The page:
Thumb Up

    Gotta love those "trojans" I can avoid by

    not clicking on a link in a dodgy message

    not downloading an unknown app

    not ignoring the strange permissions it requests

    1. Anonymous Coward
      Anonymous Coward

      not running an insecure OS and apps from an insecure app store

      buying an iPhone

      1. jowlymonster

        This has nothing to do with insecurities in the OS (because the user gets to see what permissions the app is requesting *before* installing - there's no evil hackery going on) and it's nothing to do with an insecure app-store, because the infected apps are obtained by visiting FreeCrapz.ru.cn or similar.

      2. Anonymous Coward
        Anonymous Coward

        As long as you don't jailbreak..

        1. You have to change the default setting to be able to install from outside the Play store

        2. This is an install from a spam text (RTFA).

        So this would be the iphone equivalent perhaps (except this allows access to any iPhone data)

        http://abeontech.com/343-security-jailbreak-my-bank-account

        1. Anonymous Coward
          Anonymous Coward

          Re: As long as you don't jailbreak..

          What about malware IN the play store.

          1. The_Regulator
            Trollface

            Re: As long as you don't jailbreak..

            Hahaha, thats where you need to train android users to find something better!!

      3. Anonymous Coward
        Anonymous Coward

        downvoted for the truth

      4. RICHTO
        Mushroom

        But IOS has over 300 known vulnerabilities, and can be rooted just by vitising a web page!

  11. Anonymous Coward
    Anonymous Coward

    Android pwned - shirley not.

    1. Anonymous Coward
      Anonymous Coward

      All your phones (and texts and contacts) are belong to us.

  12. Anonymous Coward
    Anonymous Coward

    Apple trolls out in force I see

    Plenty of malware on iPhone's, Apple just charges you for the privilege of installing it.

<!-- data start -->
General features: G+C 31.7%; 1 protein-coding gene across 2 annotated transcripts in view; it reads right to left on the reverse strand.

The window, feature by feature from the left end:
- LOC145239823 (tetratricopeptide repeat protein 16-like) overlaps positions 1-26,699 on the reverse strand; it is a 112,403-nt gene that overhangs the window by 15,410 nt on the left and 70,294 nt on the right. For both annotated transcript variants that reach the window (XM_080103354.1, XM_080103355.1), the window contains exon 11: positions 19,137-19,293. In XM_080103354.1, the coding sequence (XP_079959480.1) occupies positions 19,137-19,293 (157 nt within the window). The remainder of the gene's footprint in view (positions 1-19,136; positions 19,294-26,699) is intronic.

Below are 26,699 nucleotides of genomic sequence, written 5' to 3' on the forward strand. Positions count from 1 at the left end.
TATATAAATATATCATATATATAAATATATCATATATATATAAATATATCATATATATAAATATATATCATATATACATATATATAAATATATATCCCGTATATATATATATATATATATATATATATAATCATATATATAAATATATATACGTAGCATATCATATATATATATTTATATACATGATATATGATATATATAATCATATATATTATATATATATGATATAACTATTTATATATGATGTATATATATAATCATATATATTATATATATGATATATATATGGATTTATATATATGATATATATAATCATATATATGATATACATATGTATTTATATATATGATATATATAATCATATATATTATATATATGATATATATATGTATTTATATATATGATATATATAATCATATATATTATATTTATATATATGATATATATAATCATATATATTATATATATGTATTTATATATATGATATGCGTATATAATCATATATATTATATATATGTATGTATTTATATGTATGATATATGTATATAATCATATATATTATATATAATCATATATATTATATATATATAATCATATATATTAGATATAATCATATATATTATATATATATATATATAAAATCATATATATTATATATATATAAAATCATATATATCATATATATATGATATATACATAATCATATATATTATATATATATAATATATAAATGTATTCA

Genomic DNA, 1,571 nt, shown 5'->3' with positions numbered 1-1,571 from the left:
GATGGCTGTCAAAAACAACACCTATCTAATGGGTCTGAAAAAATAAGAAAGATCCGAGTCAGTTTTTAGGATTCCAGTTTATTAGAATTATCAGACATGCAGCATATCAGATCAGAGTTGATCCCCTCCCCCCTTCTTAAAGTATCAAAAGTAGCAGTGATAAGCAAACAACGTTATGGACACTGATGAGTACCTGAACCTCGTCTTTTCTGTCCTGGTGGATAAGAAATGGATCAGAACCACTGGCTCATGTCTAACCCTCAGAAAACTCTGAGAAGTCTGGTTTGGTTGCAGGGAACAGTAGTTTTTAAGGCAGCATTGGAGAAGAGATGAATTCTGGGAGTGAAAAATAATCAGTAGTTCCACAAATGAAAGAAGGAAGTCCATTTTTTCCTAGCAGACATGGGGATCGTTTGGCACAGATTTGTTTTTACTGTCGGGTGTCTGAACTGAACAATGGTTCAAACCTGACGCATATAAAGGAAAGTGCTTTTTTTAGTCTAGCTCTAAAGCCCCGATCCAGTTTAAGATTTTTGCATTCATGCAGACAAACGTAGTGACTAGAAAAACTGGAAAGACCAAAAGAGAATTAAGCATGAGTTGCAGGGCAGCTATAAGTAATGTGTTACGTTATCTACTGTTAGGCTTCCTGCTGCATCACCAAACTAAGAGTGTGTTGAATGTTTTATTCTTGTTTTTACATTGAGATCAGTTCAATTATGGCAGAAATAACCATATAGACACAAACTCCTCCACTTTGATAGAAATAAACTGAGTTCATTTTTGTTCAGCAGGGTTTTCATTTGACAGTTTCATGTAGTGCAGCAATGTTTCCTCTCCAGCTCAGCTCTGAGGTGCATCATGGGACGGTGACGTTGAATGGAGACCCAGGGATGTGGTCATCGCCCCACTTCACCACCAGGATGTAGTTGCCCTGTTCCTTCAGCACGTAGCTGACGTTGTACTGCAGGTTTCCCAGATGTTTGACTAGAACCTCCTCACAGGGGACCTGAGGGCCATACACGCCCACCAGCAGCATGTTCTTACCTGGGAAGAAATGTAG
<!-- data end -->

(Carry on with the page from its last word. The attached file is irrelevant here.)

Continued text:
1. Anonymous Coward
      Anonymous Coward

      Re: Apple trolls out in force I see

      It's not a troll, it is a scientific test to see if Fandroids have a sense of humour and the results are in.

      Fandroids have a sense of humour because they buy Android phones.

  13. Anonymous Coward
    Anonymous Coward

    The problem is most Android users are also the less 'techically savvy' end of the market as often they are getting the phones free (prob dont even know it's Android). Suppose the saving grace is many Android phones are not even on data plans so they may not even be able to download it.

    The harsh part is more Android users will also be on PAYG so some app going crazy and sending thousands of texts could cost you dear.

    1. Shrimpling

      From my experience everybody I know with an Android phone knows it is an android phone and has chosen it because it is better for them than an iPhone.

      If you are stupid enough to install an app from a spam text message being on PAYG would actually be better... once your credit has ran out your phone will stop sending spam messages. If you are on contract you wont notice until the end of the month when a huge bill has built up and your network wont refund you because you accepted the terms when you installed the app.

      1. Anonymous Coward
        Anonymous Coward

        You and your two geeky friends can keep their androids. Most people would have an iPhone (if they could afford it) or does not know / care what phone it is as they just 'got' it free with their contract renewal and it's probably not even on a data tariff.

    2. Eponymous Cowherd
      Thumb Down

      Tech Savvy?

      "The problem is most Android users are also the less 'techically savvy' end of the market"

      I'd say that many owners of low-end Android devices are certainly less 'techically savvy', probably on a par with the majority of iPhone users. The difference is the "walled garden" offers the iPhone users some protection. A lot of these people would, quite likely, have bought an iPhone if they could have afforded it.